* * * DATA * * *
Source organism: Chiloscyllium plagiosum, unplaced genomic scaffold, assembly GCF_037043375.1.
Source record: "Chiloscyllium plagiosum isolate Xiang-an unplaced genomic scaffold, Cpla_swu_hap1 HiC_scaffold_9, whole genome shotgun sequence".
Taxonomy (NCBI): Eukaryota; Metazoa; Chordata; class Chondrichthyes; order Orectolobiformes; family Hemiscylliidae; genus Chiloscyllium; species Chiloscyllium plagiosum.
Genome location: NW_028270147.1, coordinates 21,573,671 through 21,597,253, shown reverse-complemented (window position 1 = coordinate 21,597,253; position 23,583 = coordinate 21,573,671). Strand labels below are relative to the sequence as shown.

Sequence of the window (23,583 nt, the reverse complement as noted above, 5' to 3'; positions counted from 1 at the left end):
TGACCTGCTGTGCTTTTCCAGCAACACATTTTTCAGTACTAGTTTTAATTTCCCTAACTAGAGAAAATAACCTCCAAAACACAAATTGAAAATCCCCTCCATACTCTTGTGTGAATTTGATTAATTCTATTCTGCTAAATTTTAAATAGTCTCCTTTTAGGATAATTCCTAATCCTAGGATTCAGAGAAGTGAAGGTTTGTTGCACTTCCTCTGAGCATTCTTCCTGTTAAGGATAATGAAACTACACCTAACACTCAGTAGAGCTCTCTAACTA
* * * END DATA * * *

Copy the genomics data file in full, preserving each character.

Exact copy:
Source organism: Chiloscyllium plagiosum, unplaced genomic scaffold, assembly GCF_037043375.1.
Source record: "Chiloscyllium plagiosum isolate Xiang-an unplaced genomic scaffold, Cpla_swu_hap1 HiC_scaffold_9, whole genome shotgun sequence".
Taxonomy (NCBI): Eukaryota; Metazoa; Chordata; class Chondrichthyes; order Orectolobiformes; family Hemiscylliidae; genus Chiloscyllium; species Chiloscyllium plagiosum.
Genome location: NW_028270147.1, coordinates 21,573,671 through 21,597,253, shown reverse-complemented (window position 1 = coordinate 21,597,253; position 23,583 = coordinate 21,573,671). Strand labels below are relative to the sequence as shown.

Sequence of the window (23,583 nt, the reverse complement as noted above, 5' to 3'; positions counted from 1 at the left end):
TGACCTGCTGTGCTTTTCCAGCAACACATTTTTCAGTACTAGTTTTAATTTCCCTAACTAGAGAAAATAACCTCCAAAACACAAATTGAAAATCCCCTCCATACTCTTGTGTGAATTTGATTAATTCTATTCTGCTAAATTTTAAATAGTCTCCTTTTAGGATAATTCCTAATCCTAGGATTCAGAGAAGTGAAGGTTTGTTGCACTTCCTCTGAGCATTCTTCCTGTTAAGGATAATGAAACTACACCTAACACTCAGTAGAGCTCTCTAACTA